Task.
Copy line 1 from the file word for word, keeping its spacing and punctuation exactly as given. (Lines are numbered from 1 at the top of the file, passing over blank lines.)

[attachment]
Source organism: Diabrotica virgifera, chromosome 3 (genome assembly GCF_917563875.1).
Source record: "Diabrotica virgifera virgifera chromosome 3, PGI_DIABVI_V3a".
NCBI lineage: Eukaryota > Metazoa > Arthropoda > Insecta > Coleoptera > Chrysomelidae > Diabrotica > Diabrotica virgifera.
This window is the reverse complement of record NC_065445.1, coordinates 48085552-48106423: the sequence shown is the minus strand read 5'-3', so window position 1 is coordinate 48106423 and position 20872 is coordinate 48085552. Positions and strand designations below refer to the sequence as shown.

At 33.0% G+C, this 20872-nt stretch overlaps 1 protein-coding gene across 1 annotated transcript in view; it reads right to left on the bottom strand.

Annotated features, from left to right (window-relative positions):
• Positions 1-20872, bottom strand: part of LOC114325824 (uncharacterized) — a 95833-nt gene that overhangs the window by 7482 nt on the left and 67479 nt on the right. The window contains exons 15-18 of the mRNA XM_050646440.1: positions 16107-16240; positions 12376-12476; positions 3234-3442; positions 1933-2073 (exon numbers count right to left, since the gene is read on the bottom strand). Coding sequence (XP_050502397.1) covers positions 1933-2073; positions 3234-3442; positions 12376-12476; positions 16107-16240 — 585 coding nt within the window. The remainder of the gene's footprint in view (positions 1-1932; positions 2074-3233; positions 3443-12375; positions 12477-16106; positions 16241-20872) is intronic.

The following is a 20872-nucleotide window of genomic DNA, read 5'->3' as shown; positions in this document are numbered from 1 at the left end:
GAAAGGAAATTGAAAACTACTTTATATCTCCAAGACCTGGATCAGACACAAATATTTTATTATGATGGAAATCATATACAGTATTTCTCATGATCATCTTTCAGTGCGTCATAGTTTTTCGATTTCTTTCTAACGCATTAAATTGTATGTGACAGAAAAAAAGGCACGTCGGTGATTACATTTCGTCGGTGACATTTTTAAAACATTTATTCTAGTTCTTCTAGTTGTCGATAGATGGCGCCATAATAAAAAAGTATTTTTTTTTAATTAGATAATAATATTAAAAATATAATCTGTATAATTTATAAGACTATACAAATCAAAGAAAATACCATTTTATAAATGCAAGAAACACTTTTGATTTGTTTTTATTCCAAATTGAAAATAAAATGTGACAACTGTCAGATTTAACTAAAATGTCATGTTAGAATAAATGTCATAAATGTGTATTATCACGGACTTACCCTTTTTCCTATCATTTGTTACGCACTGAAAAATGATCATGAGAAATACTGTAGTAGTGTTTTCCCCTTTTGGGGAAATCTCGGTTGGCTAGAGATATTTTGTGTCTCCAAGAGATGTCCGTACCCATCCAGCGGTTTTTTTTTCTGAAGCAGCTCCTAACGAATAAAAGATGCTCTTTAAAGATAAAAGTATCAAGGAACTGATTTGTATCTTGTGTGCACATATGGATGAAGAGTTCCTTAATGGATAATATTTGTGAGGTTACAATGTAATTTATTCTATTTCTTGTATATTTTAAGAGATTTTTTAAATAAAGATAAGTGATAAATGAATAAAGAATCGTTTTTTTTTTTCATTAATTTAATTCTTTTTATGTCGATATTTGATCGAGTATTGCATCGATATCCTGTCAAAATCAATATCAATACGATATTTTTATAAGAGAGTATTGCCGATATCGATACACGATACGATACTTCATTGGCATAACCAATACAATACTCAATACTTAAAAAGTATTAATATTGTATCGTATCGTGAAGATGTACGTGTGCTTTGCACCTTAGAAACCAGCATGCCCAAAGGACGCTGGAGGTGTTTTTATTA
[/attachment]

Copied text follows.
Source organism: Diabrotica virgifera, chromosome 3 (genome assembly GCF_917563875.1).